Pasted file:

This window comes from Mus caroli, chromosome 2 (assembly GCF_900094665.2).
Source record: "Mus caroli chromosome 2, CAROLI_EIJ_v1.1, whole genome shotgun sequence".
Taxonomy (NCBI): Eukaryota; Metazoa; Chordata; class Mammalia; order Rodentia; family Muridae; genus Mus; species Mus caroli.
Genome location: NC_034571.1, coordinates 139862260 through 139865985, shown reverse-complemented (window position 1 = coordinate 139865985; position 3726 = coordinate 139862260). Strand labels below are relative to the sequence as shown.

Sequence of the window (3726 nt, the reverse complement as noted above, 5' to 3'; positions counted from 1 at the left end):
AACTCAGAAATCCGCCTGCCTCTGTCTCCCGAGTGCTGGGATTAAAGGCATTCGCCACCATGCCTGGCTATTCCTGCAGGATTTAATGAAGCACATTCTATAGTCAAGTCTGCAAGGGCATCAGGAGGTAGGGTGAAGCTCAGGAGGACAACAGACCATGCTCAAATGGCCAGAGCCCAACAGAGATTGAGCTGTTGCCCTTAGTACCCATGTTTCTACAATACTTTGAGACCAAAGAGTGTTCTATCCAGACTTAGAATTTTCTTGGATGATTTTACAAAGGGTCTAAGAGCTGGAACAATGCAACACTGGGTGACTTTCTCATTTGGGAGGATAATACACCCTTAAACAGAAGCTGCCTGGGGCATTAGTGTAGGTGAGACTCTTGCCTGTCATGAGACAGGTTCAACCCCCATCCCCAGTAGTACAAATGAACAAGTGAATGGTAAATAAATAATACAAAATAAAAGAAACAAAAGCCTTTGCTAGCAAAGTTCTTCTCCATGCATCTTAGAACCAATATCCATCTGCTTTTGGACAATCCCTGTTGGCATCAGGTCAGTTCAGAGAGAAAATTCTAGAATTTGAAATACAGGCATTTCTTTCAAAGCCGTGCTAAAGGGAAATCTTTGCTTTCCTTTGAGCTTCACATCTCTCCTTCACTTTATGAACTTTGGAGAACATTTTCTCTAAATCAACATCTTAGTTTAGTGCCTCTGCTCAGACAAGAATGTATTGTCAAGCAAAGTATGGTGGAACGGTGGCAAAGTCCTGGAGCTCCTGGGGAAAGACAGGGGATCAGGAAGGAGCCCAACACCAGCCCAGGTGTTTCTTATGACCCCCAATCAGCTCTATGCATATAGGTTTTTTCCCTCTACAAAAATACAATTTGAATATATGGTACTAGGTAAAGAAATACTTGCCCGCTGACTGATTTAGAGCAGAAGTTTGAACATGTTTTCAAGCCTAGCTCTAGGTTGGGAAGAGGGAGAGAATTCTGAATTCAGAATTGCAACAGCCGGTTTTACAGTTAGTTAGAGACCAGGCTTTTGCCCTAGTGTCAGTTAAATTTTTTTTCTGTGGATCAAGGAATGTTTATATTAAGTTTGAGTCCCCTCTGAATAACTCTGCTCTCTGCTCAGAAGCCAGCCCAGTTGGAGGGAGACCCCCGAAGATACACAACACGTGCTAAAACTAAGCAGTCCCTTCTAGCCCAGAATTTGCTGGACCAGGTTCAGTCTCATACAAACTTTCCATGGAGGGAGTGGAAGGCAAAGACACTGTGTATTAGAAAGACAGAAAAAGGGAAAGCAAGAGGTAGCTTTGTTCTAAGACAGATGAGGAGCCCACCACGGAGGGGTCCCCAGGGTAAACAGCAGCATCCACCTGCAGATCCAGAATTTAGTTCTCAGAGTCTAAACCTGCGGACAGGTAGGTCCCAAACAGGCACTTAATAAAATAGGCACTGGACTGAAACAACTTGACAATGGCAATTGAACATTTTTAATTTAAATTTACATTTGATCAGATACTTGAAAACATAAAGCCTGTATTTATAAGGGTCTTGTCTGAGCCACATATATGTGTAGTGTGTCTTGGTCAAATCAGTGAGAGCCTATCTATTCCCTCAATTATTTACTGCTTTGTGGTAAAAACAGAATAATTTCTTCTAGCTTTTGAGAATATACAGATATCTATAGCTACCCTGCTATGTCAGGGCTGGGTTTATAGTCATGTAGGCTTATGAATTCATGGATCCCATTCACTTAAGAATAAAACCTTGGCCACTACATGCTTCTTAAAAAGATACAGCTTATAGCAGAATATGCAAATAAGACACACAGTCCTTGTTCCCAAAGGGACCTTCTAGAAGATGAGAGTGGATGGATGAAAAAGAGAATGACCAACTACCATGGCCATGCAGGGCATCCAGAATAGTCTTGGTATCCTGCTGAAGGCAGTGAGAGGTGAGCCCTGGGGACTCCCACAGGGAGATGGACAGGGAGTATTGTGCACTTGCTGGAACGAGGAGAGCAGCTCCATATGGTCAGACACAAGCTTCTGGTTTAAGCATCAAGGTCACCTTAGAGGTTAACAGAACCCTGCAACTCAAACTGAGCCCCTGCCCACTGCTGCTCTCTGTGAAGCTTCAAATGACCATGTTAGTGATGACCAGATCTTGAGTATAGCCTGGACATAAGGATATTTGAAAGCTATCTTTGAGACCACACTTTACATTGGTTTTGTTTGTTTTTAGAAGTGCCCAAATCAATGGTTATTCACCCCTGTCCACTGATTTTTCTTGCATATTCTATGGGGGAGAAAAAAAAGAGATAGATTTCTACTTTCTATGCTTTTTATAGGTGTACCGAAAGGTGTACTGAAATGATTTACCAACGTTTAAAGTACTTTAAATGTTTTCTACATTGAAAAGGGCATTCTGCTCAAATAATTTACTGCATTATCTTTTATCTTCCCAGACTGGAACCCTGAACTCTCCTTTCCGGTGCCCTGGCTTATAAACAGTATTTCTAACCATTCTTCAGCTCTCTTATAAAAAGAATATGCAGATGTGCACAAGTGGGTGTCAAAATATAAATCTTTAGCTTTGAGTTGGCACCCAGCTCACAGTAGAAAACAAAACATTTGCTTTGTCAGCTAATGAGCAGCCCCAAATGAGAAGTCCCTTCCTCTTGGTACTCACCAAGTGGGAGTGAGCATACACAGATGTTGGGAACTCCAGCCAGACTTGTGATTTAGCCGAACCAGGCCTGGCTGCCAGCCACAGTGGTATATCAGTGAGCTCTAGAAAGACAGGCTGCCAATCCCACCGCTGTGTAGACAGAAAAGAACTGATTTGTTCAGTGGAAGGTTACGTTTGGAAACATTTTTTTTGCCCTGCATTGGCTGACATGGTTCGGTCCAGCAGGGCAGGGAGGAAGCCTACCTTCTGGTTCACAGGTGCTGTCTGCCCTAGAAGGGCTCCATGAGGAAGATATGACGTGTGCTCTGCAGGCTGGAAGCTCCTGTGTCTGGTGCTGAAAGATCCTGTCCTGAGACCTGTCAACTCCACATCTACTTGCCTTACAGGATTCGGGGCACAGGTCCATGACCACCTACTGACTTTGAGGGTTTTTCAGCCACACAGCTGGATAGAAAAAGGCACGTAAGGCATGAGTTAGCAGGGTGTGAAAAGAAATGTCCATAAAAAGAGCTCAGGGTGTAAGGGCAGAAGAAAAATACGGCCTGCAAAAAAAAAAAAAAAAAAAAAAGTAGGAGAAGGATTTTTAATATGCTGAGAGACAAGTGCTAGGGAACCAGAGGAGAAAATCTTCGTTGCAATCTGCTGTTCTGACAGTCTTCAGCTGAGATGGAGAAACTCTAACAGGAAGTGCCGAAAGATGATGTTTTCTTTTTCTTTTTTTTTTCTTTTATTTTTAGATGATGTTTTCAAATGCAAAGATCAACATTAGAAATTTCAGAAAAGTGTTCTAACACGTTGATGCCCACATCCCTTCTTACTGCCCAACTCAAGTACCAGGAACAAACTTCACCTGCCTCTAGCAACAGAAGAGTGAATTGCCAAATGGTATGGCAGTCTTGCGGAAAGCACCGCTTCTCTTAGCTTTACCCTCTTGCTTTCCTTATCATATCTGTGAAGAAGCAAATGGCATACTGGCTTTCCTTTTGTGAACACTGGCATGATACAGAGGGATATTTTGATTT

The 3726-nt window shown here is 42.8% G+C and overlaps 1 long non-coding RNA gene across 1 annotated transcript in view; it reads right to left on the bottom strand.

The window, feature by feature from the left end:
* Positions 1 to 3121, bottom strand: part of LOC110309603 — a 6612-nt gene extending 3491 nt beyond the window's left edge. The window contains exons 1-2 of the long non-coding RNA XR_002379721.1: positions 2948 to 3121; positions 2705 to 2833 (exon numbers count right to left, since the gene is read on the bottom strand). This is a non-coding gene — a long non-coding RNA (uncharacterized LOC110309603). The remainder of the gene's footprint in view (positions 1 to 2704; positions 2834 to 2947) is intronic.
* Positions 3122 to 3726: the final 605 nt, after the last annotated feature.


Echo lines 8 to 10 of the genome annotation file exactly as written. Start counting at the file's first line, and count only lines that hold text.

The window, feature by feature from the left end:
* Positions 1 to 3121, bottom strand: part of LOC110309603 — a 6612-nt gene extending 3491 nt beyond the window's left edge. The window contains exons 1-2 of the long non-coding RNA XR_002379721.1: positions 2948 to 3121; positions 2705 to 2833 (exon numbers count right to left, since the gene is read on the bottom strand). This is a non-coding gene — a long non-coding RNA (uncharacterized LOC110309603). The remainder of the gene's footprint in view (positions 1 to 2704; positions 2834 to 2947) is intronic.
* Positions 3122 to 3726: the final 605 nt, after the last annotated feature.